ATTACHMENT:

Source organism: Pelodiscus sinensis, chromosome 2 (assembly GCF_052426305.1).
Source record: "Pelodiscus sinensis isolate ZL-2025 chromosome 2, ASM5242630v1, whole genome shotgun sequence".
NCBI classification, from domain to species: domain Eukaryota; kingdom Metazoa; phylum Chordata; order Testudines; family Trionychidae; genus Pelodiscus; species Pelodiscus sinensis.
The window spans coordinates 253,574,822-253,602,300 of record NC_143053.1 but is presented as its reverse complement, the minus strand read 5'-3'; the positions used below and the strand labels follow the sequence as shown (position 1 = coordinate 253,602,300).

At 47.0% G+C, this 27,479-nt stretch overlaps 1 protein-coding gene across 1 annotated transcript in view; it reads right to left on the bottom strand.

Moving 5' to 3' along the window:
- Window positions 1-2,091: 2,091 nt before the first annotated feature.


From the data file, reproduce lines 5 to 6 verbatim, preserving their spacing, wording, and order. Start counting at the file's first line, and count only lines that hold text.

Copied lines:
At 47.0% G+C, this 27,479-nt stretch overlaps 1 protein-coding gene across 1 annotated transcript in view; it reads right to left on the bottom strand.

Moving 5' to 3' along the window: